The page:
Picasso suggested that “the purpose of art is washing the dust of daily life off our souls.” It seems that in the new decisions he has made, Matan transformed the action that is so known and familiar to him from years of painting into a new action. Surrounded by his largescale works, the eye and mind trace a line between the flying kite, the figures in the cave, and the floating man, and in an instant, they all exist in a shared space, which is different and other from our world. A place like this, whose realness is only possible in Matan’s painting, recounts a story through which I can part with the quotidian and give myself to the new action, to the echo that reverberates from the mountains, that fills the caves, that dives into the water. I can sail and float in a place I do not know but does not threaten me, wander through disorientation, without losing touch with reality, wash the dust of everyday life off my soul.
Gil Cohen has initiated, curated, and produced art and culture projects since 2007. She is a graduate student in the interdisciplinary program of the Faculty of the Arts, Tel Aviv University, where she explores the connection between objects and memory.
The exhibition takes its title from one of the drawings featured in it – Nut Case. The hermetic, intact image of the coconut is not just a metaphor for a hard, fuzzy shell that does not crack easily and protects what is inside it (“a tough nut”), but also a symbolic play on words charged with a flash of madness, a borderline state, or instability.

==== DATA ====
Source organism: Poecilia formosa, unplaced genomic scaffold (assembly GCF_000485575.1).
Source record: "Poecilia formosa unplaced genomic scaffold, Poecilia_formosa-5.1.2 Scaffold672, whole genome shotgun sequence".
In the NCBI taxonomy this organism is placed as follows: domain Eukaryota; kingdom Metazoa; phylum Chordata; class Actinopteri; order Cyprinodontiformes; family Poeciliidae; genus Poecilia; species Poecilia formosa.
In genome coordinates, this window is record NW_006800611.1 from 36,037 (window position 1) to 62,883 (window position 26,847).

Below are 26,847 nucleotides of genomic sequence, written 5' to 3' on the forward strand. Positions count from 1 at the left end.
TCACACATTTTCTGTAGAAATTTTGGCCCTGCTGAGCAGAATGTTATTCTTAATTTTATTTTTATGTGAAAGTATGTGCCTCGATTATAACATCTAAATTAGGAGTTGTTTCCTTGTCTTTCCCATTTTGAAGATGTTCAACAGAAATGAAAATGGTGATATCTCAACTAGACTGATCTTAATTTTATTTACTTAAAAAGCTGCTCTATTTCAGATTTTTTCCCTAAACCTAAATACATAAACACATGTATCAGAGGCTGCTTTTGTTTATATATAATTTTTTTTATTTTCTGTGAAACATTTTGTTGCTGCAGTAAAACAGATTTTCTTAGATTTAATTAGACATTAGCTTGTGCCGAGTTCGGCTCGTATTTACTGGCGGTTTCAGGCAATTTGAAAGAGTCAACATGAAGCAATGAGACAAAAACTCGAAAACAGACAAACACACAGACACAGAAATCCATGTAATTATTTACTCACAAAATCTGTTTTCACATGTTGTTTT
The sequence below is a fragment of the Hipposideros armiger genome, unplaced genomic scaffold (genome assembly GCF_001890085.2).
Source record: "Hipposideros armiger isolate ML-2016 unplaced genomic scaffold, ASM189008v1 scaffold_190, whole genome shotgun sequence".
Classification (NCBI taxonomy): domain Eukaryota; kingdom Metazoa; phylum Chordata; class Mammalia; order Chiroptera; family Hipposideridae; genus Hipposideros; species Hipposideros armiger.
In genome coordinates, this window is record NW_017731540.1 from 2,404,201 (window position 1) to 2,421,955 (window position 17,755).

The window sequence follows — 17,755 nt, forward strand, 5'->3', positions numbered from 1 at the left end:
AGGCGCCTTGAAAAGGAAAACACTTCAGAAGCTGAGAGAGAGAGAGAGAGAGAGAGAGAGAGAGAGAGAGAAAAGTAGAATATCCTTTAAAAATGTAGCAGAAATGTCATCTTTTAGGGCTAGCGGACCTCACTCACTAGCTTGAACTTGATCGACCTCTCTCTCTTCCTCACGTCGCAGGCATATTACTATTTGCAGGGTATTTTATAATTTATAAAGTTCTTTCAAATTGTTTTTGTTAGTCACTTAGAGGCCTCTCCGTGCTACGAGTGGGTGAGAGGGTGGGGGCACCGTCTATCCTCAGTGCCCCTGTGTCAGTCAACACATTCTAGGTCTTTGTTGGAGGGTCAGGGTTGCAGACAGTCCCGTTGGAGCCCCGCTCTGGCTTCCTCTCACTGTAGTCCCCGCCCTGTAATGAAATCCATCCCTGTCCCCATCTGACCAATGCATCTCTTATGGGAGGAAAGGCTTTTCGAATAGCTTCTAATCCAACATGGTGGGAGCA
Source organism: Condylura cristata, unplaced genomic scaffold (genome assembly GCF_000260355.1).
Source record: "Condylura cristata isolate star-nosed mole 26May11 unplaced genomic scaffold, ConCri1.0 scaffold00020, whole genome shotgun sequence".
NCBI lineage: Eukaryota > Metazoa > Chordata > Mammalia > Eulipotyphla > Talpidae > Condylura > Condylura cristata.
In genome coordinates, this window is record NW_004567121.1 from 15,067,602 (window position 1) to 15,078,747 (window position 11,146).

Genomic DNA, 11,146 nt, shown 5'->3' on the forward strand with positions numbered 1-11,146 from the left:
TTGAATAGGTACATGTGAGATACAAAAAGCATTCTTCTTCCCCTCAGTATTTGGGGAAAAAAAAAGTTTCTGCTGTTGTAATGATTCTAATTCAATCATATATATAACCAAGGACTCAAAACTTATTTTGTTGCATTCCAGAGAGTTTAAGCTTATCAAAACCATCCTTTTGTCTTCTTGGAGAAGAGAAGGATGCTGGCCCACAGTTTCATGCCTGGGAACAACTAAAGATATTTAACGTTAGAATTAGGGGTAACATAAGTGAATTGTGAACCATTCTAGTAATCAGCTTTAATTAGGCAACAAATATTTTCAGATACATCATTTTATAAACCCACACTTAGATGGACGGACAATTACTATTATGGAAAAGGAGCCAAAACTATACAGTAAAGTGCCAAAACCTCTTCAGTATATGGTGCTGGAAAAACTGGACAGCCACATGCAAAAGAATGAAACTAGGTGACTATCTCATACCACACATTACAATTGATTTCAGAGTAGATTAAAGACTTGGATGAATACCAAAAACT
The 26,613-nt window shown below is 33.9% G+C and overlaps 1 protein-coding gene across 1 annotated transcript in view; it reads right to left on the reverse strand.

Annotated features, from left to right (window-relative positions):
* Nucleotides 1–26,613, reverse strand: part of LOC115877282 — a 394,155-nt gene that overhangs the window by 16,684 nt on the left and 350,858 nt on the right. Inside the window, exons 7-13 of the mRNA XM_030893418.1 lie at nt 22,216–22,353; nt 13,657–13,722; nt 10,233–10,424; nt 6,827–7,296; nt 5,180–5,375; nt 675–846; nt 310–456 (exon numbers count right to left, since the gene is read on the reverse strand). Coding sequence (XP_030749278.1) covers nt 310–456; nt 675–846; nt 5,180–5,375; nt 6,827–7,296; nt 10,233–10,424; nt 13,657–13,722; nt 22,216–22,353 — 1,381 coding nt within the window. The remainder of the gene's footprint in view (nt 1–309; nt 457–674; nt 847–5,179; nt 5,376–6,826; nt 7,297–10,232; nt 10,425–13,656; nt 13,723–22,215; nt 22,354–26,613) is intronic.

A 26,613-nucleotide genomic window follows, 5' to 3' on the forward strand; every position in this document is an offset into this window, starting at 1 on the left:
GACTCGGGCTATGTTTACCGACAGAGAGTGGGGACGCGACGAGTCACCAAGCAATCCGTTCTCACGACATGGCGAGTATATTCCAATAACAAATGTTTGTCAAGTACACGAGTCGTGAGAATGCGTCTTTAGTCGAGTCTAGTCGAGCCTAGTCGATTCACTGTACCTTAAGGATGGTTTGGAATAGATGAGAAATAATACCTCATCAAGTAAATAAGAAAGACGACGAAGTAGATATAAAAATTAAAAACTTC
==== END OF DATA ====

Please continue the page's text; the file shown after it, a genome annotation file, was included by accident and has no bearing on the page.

The hollow knocking sound on the coconut husk (“Knock knock, who’s there?”) sent me to T.S. Eliot’s poem, The Hollow Men: “We are the hollow men / We are the stuffed men / Leaning together / Headpiece filled with straw. / Alas! / … Shape without form, shade without colour / Paralysed force, gesture without motion.” Doubt, absurdity, death, and alienation seep into Eliot’s poem. With a visual and poetic language, he depicts the hollowness of the human experience and the people who inhabit it – scarecrows, empty “vessels” stuffed with questionable materials, lonely and lost people whose skulls are like hollow headpieces. A mass without a backbone.